For close observers of podcasting, the profile is distinct for two things. First, it contains some new data snapshots suggesting that Spotify is materially heading in the right direction with its strategy, including the notable finding that Spotify is said to have “already converted more than 20% of its 320 million total users — about 70 million people globally — into podcast listeners.” And second, it reaffirms the central question about the platform: how, exactly, is all this supposed to lead to more money and greater profitability for a company that has historically been hamstrung in such areas due to its intertwined position with the music labels? Those two things are held in tension throughout the profile, which ultimately maintains Spotify in the narrative position of being the ambitious, risk-taking upstart. In the larger picture of how tech companies like to be seen, that’s generally a win.
On Friday, though, Spotify was met with another flavor of headlines. Analysts from Citi, the banking and investment group, published a note to its investors expressing fresh skepticism over Spotify’s big podcasting bet. According to CNBC, the analyst note focused its attention on a lack of positive movement in terms of Spotify’s premium subscriber and app download counts, tying those metrics to its broader interpretation of whether Spotify was sufficient building a foundation of independence away from music labels. Citi ultimately downgraded its assessment of Spotify’s stock, moving from neutral to sell. (Spotify’s narrative would take another hit on Friday afternoon with the news about Apple’s possible subscription podcast service.)
A few things here. I think it’s still a little too early to tell whether Spotify’s actually failing in its spend podcast-oriented gambit to build out an audio streaming service free from the pressure of the music labels. For one thing, Spotify still has a bunch of cards that it hasn’t fully played yet: there’s still tremendous leakiness and inconsistent application with respect to the relationship between its owned content and exclusivity; the company still hasn’t really flipped the switch with its Streaming Ad Insertion play and what is clearly a gambit to pursue a “YouTube for Podcasting” playbook; and there’s an element of assumed threat from would-be competitors like Amazon or the theoretical Apple Podcast subscription service, when neither of those parties have yet to actually exhibit any evidence of being able to execute on their own podcast interests.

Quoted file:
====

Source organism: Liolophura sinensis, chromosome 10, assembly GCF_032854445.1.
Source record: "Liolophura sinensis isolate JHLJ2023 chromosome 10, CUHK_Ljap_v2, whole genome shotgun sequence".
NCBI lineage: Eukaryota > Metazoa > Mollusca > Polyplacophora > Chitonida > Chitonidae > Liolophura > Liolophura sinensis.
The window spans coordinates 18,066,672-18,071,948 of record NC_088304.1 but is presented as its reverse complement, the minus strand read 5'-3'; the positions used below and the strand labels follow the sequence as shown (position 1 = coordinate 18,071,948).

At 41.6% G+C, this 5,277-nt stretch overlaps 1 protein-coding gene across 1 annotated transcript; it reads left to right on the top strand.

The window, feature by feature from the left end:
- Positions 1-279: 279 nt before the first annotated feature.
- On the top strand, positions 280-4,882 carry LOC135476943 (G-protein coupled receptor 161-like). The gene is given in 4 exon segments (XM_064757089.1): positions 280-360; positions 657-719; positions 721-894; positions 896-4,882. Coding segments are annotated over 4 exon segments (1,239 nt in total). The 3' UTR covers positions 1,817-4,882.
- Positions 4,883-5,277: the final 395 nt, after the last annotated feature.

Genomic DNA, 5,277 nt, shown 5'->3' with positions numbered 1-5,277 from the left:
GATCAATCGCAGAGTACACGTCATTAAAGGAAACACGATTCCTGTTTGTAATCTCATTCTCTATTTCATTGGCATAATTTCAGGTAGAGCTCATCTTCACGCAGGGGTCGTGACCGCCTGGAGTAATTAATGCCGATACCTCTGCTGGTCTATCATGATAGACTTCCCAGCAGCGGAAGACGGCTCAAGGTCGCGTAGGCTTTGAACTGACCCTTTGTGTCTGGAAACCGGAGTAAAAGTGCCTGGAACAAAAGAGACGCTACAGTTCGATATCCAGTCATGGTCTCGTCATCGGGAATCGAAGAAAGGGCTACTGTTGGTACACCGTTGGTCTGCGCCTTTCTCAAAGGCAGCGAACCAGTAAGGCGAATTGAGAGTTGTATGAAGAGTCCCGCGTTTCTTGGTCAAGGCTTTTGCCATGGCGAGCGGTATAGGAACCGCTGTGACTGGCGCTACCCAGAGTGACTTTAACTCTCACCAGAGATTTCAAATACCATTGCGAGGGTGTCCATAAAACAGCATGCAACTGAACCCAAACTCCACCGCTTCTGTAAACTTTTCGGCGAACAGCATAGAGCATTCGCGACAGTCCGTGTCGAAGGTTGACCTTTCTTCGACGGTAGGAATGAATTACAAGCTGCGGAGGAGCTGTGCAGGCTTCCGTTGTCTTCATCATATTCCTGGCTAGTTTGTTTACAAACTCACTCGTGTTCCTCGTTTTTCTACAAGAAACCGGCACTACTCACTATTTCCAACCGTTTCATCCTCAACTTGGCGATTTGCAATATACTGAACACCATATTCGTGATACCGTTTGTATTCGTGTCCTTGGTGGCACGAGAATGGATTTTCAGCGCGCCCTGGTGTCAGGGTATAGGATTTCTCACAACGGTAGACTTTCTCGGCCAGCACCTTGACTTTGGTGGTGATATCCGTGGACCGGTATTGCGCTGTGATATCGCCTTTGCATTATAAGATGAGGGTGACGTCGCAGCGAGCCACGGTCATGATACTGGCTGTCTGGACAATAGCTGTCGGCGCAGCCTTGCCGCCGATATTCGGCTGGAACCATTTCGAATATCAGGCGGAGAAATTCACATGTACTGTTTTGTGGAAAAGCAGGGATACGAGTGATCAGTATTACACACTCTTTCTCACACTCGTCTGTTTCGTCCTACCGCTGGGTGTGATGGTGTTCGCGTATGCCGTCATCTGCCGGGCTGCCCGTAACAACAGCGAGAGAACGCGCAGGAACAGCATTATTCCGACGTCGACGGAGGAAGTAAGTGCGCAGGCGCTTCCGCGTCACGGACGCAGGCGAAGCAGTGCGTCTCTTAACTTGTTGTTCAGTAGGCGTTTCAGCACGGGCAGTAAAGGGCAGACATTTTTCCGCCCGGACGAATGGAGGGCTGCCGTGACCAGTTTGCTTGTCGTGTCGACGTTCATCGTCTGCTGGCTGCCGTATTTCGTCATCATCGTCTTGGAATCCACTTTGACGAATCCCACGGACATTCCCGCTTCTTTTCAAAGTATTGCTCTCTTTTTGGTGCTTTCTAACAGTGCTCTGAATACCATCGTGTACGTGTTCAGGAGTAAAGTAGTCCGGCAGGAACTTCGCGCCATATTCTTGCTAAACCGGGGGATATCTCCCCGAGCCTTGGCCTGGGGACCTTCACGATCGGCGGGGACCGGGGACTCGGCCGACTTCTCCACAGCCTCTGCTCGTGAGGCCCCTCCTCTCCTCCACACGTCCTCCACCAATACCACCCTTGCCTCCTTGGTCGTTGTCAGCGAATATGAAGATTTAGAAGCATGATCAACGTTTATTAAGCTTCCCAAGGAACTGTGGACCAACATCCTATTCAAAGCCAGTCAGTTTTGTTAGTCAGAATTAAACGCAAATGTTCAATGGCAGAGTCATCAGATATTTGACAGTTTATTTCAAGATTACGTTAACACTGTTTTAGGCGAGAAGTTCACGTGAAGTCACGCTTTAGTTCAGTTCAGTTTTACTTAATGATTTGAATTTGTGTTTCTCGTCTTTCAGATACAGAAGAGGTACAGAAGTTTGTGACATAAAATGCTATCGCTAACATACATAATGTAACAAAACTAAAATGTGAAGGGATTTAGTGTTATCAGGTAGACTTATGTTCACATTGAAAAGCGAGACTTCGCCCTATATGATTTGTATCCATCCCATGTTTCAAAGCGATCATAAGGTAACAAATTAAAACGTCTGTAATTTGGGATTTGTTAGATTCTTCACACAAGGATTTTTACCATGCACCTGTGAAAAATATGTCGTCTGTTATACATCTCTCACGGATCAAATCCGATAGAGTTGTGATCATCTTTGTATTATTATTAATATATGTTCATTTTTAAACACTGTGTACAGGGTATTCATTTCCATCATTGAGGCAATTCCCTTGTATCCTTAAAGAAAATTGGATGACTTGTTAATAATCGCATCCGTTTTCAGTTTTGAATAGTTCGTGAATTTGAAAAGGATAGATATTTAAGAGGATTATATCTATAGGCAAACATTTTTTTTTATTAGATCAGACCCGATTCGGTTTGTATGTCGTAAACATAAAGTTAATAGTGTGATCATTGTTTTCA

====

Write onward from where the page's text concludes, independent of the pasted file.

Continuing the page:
But the Citi note is nevertheless distinct for how it illustrates that Spotify’s running out of the goodwill that comes with bold moves. Spotify may very well believe in its big bet according to a longer-term timeline — Spotify CEO Daniel Ek recently opined as such over Twitter — but the Citi situation indicates that Spotify still needs to balance the potential with the actual in the eyes of those with the money. Long-term strategery or otherwise, the company’s gonna start putting up numbers if it wants to preserve its new toy shine.